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Felid hybrid

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Title: Felid hybrid  
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Subject: Bengal cat, Hybrid (biology), Blynx, Chausie, Serengeti cat
Collection: Felid Hybrids, Felids
Publisher: World Heritage Encyclopedia

Felid hybrid

A number of hybrids between various felid species are possible. This article deals with hybrids between the species of Felinae and those between Felinae and Panthera species. For hybrids between two Panthera species (lions, tigers, jaguars and leopards), see Panthera hybrid.


  • Servical/caraval 1
  • Margay/oncilla hybrid 2
  • Marlot 3
  • Blynx (lynxcat) 4
  • Euro-chaus 5
  • Jungle lynx 6
  • Domestic cat and hybridization 7
    • Confirmed domestic cat/felid hybrids 7.1
    • Hybrid breed/wild felid 7.2
    • Attempted or unconfirmed hybrids 7.3
    • Ocicat 7.4
    • American lynx, desert lynx, alpine lynx and highland lynx 7.5
  • See also 8
  • References 9
  • External links and online references 10


A servical is a cross between a male serval and a female caracal. The first servicals were bred accidentally when the two animals were housed together in the Los Angeles Zoo. The offspring were tawny with pale spots. If a female servical is crossed to a male caracal, the result is a car-servical; if she is crossed to a male serval, the result is a serservical.

A male caracal crossed with a female serval is called a caraval.

Margay/oncilla hybrid

There were attempts to breed the oncilla or little spotted cat (Leopardus tigrinus) with the margay (Leopardus wiedii) by Dutch breeder Mme Falken-Rohrle in the 1950s. These appear to have been unsuccessful.[1]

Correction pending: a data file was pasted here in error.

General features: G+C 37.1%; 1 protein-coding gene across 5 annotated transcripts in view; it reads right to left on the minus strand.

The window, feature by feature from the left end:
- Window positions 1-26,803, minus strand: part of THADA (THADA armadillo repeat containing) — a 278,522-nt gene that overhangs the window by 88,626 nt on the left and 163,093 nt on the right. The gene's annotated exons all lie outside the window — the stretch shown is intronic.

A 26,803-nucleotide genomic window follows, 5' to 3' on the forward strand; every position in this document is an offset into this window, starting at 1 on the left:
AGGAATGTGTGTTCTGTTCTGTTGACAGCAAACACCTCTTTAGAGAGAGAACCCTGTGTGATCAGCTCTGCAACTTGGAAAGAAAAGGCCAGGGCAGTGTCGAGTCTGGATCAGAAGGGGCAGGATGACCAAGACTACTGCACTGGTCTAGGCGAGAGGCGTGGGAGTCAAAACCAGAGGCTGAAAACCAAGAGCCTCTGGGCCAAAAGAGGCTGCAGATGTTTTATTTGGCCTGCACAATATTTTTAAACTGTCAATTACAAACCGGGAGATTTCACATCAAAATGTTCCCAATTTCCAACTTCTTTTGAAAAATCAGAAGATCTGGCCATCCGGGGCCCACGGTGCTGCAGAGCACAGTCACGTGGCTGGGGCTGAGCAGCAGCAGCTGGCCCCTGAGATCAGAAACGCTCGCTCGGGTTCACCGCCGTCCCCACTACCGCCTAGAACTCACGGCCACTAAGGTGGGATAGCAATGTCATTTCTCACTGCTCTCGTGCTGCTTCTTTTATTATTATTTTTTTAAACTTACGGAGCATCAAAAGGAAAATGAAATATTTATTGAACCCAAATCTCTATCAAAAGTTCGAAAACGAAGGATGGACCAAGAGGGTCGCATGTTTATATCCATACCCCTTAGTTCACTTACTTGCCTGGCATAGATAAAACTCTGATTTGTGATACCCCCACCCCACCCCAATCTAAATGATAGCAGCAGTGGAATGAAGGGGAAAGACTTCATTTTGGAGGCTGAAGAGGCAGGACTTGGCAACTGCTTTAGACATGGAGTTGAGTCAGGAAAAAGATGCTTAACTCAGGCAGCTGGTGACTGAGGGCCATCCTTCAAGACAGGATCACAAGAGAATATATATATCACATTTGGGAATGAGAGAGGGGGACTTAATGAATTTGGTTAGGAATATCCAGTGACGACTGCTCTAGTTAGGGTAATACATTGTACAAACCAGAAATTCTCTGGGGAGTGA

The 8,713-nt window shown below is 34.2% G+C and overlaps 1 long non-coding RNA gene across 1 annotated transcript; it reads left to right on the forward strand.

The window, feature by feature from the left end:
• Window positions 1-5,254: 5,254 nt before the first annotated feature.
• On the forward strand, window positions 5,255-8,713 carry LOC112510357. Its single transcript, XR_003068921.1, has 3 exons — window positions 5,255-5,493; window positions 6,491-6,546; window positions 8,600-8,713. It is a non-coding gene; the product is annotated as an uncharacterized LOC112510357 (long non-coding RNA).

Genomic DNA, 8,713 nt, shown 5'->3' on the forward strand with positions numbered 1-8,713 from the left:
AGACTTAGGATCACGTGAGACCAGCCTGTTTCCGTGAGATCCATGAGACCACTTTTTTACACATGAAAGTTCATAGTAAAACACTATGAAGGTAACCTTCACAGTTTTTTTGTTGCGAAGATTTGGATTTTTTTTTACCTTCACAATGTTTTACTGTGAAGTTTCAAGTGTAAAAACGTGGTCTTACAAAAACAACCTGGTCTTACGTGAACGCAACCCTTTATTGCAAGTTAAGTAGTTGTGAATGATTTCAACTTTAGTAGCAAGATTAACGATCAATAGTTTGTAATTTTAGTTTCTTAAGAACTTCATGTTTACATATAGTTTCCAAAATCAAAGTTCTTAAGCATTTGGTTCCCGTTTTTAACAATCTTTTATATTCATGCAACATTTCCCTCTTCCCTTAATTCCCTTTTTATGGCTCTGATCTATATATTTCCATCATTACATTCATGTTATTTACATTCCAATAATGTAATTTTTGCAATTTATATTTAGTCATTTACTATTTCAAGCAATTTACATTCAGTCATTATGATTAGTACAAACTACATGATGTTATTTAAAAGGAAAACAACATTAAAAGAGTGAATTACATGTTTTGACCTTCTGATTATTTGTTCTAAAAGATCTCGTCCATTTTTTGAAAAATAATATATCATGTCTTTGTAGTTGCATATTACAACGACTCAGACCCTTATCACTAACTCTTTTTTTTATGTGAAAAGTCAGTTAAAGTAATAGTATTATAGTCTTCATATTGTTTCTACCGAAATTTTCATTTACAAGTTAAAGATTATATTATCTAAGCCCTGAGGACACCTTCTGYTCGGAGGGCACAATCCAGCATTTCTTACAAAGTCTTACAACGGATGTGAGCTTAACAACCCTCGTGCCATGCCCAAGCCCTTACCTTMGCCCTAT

The marlot is a hybrid between a male margay and female ocelot (Leopardus pardalis). In May 1977, the Long Island Ocelot Club (LIOC) announced the birth of a marlot bred by Barbara Brocks using captive-bred parents. There was no description of the marlot, but the parent species both have rosetted or marbled patterns on a sandy background. [2]

Blynx (lynxcat)

The blynx or lynxcat is a hybrid of a bobcat (Lynx rufus) and one or other species of Lynx. The appearance of the offspring depends on which lynx species is used, as the Eurasian lynx (Lynx lynx) is more heavily spotted than Canada lynx (Lynx canadensis). These hybrids have been bred in captivity and also occur naturally where a lynx or bobcat cannot find a member of its own species for mating.

In August 2003, two wild-occurring hybrids between wild Canadian lynx and bobcats were confirmed by DNA analysis in the Moosehead region of Maine, USA. Three hybrids were identified in northeastern Minnesota. These were the first confirmed hybrids outside of captivity. Mitochondrial DNA studies showed them all to be the result of matings between female Canada lynx and male bobcats. A male Canada lynx-bobcat hybrid was trapped in 1998, radio-collared and released, only to die of starvation. The female hybrid was fertile. In November 2003, a spotted lynxcat was observed in Illinois, 500 miles (800 km) from normal lynx territory, but it may have been an escaped hybrid pet.

The hybrids closely resembled bobcats with larger bodies and smaller feet, but had some lynx-like features: long ear tufts and almost completely black-tipped tails. The Canada lynx is a protected species in 14 US states constituting the southern part of its historic range, but the hybrids are not protected and are shot by hunters. Some of the odd-looking cats may be colour morphs of either bobcats or Canada lynx rather than hybrids. This poses the danger that protected Canada lynx are being killed.


The Euro-chaus is a man-made hybrid between the European wildcat (F. silvestris) and the swamp or jungle cat (F. chaus). It should not be confused with the Euro-chausie, which is a cross between the domestic Chausie breed and a European wildcat.

Jungle lynx

A jungle lynx is a hybrid between the jungle cat and bobcat, bred as an exotic pet. Later generations can include domestic genes, as they may be crossed to Savannah, Egyptian Mau, Serengeti, Caracal and Pixie Bob domestic breeds.

Domestic cat and hybridization